04252017Headline:

Norfolk, Portsmouth & Hampton, Virginia

HomeVirginiaNorfolk, Portsmouth & Hampton

Email Kevin Duffan
Kevin Duffan
Kevin Duffan
Attorney • (800) 752-0042

From Bumbo to Mother's Touch… recalls on baby seats abound.

Comments Off

August was not a good month for infant and toddler seats. About 4 million Bumbo Baby Seats were recalled—for the second time—due to a fall hazard and reports of at least 84 injuries. Then, at the end of the month, Summer Infant, Inc. issued a voluntarily recall of 2 million Mother’s Touch/Deluxe Baby Bathers. Again, the recall was due to a fall hazard.

The Baby Bather recall was initiated after the Consumer Product Safety Commission (CPSC) and the manufacturer received seven reports of fall incidents in the United States, with the infants sustaining head injuries, including a skull fracture. According to the recall information, the fall hazard may occur when the bather is lifted or carried with an infant in it. In this circumstance, the wire frame of the bather can disengage from the side hinge, causing the infant to fall. Consumers are being told to immediately stop using the bathers and contact the manufacturer for a free repair kit that includes a locking strap and instructions. Even with this modification, however, the baby bather product should never be used to lift and carry an infant.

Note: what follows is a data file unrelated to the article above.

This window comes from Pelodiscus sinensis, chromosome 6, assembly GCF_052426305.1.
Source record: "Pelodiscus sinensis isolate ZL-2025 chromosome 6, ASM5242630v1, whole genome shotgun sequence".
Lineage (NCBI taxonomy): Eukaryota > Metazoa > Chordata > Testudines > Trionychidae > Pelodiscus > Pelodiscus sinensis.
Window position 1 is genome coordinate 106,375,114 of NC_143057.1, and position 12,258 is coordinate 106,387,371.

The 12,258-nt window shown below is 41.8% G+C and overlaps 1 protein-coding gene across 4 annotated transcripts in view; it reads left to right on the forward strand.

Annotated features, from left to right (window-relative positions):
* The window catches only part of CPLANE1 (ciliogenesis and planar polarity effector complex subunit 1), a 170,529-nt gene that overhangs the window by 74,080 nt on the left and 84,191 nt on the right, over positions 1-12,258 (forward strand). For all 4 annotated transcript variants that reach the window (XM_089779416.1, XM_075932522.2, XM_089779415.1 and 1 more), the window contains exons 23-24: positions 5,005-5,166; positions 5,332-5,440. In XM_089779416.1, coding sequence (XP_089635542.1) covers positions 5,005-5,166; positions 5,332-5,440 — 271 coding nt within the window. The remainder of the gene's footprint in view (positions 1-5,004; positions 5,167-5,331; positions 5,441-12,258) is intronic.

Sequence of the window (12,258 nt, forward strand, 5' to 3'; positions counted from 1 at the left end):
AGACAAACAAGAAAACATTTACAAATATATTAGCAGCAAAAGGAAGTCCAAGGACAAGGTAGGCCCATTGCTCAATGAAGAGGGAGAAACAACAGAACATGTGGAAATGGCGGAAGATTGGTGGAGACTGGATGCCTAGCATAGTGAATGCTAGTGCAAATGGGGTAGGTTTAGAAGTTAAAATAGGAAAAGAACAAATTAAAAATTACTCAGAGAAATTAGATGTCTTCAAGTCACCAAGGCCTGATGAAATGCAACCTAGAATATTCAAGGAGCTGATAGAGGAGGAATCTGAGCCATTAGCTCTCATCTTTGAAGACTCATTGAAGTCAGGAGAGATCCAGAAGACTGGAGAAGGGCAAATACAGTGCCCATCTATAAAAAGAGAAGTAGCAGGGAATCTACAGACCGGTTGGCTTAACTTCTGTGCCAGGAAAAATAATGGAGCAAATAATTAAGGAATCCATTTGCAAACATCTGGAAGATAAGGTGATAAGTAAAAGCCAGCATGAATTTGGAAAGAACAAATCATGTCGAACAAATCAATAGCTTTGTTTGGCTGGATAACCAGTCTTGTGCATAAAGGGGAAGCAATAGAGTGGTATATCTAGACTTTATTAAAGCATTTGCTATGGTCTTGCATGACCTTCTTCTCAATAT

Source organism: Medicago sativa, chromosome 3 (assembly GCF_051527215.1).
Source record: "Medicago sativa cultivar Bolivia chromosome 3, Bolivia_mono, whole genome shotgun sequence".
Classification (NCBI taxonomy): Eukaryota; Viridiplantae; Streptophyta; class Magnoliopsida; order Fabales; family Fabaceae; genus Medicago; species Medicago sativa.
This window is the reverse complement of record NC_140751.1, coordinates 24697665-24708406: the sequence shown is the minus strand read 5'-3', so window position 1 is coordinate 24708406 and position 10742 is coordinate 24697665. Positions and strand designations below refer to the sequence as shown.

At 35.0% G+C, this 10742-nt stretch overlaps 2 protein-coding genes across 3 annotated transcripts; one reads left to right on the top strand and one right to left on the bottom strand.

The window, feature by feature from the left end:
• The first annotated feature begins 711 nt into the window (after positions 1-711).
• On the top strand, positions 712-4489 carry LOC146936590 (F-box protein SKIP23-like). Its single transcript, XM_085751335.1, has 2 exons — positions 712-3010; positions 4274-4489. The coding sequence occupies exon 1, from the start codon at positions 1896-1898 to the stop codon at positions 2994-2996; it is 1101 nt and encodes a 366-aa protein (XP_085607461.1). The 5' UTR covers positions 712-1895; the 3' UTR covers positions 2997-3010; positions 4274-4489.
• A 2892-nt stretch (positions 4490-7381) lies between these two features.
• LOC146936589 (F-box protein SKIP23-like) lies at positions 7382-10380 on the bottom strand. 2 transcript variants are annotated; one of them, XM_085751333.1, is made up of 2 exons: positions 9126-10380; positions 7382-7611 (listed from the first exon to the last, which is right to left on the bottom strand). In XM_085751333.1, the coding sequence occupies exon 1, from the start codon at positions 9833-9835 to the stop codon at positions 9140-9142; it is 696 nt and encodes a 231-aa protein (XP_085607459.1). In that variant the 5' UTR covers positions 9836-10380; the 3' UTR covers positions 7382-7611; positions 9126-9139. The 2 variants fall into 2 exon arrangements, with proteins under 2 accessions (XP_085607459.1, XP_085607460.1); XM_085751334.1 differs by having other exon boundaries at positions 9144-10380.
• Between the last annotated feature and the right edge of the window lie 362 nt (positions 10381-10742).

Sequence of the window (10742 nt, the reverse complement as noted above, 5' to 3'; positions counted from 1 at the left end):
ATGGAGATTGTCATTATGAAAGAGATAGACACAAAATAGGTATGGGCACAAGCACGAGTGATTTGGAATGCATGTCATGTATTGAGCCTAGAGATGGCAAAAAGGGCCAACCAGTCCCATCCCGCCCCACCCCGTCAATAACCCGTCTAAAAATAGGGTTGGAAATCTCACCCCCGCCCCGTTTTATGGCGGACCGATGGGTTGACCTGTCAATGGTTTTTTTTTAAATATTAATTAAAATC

Sounds a lot like the “fix” that was offered for the Bumbo Baby Seat—a new safety belt with additional warnings about appropriate use of the product. Regardless of the solutions that manufacturers offer in these situations, both recalls should send a clear message to parents that there is simply no substitute for caution and close supervision when using any infant or toddler product. It should also be a reminder that common sense is crucial when using any infant or child product. They can be great aids for parents, but they shouldn’t be pushed beyond their normal purposes.

About the Editors: The Shapiro, Lewis & Appleton personal injury law firm, which has offices in Virginia (VA) and North Carolina (NC). The attorneys publish articles and edit the Legal Examiner for the Virginia Beach, Norfolk and Northeast North Carolina regions as pro bono service.